Oil prices continue to rise after falling from a four-year high


Oil prices continue to rise after falling from a four-year high
Oil prices

Oil prices rose on Friday in the European market in a narrow range of trading, in an attempt to resume gains after falling from a four-year high in yesterday's trading session due to correction and profit taking, nearing the record of the fourth weekly gain respectively, and this rise The recent price has come as the market continues to focus on the potential shortfall in Iran's oil supplies after the US sanctions against Tehran begin next month.


US crude rose to $ 74.85 a barrel from $ 74.61 opening at $ 74.91 and a low of $ 74.60 by 7:45 GMT.


Brent crude was up $ 85.01 a barrel from the opening level of $ 84.94 and a high of $ 85.11, while a low of $ 84.81.

US crude closed yesterday, down 2.1%, marking its biggest daily loss since August 8, as a result of the correction and profit taking after recording a four-year high of 76.88 US dollars a barrel , And Brent contracts were down 1.3% after recording earlier trading at 86.73 US dollars a barrel, the highest since November 2014.

On the week, global oil prices soared 2.25% to close their fourth straight weekly gains, the longest weekly gain since April, as the market continued to focus on the potential shortage of Iranian oil supplies. US sanctions on Tehran at the beginning of next month.

As the deadline for compliance with US sanctions on Tehran approaches on November 4, Iranian oil customers are increasingly reducing their purchases as the UAE cut its purchases of Iranian oil by half in September.



A number of important data for Bloomberg showed that crude oil shipments from Iran, OPEC's third-largest oil producer, dropped to 1.72 million bpd in September, a drop of 260,000 bpd compared to the same month last year.



The total of exported Iranian crude last month was the lowest of Iranian exports since February 2016, especially as the major Asian countries continued to respond to US demands to stop the import and reduction of Iranian oil, led by South Korea and Japan, and India has begun to reduce its purchases of Iranian crude.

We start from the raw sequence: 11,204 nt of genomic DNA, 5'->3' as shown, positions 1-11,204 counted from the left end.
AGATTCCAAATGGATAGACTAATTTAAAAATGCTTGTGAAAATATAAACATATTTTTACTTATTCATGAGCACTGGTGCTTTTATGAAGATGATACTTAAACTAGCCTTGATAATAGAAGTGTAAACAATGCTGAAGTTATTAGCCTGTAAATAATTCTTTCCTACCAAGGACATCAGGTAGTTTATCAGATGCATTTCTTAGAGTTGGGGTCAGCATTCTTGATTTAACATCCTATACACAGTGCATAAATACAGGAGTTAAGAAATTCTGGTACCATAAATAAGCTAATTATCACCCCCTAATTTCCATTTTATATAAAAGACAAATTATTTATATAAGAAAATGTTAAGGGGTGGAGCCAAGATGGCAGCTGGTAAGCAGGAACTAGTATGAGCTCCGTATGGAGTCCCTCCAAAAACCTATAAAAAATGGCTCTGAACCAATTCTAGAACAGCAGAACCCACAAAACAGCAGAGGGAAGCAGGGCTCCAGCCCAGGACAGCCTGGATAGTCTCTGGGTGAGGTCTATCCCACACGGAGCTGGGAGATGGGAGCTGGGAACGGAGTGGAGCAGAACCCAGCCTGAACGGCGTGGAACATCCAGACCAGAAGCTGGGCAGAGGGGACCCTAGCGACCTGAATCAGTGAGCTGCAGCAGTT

With the US sanctions coming into force starting next November, Iran's oil supplies will be further reduced, leading to supply shortfalls in the market, so the United States is trying to compensate for the potential shortfall, whether by domestic production or by pressing OPEC and Russia to increase production. And lower prices.

US investment bank Jefferies said Friday that Brent crude prices rose by 6 percent last week as it became increasingly clear that Iranian exports could fall below 1 million bpd in November.

On the other hand, Russian President Vladimir Putin said that the sanctions imposed by the United States on Iran are the main reason for the current rise in oil prices.



Earlier this week, Saudi Arabia and Russia signed a special agreement to increase oil production to work to halt price rises before consulting producers within the Organization of Petroleum Exporting Countries (OPEC) and independent producers from outside, the Reuters news agency said earlier this week.



Saudi Oil Minister Khalid Al-Falih said in Moscow on Wednesday that OPEC's largest oil producer is currently pumping about 10.7 million barrels per day (bpd), close to record production and record levels in November 2016.



In the United States, the US Energy Agency said in its weekly report on Wednesday that the country's crude inventories rose by 8 million barrels in the week ending September 28, the biggest weekly gain since March 2017, To a rise of 1.1 million barrels, in the second consecutive weekly increase.



According to the data, total US trade inventories rose to 403.9 million barrels, the highest level of stocks in the last five weeks, in a negative sign that weak demand levels in the world's largest oil consumer.



As for US production, the agency reported production stability over the past week with little change to remain at a total of 11.1 million barrels, the highest level of US production ever.

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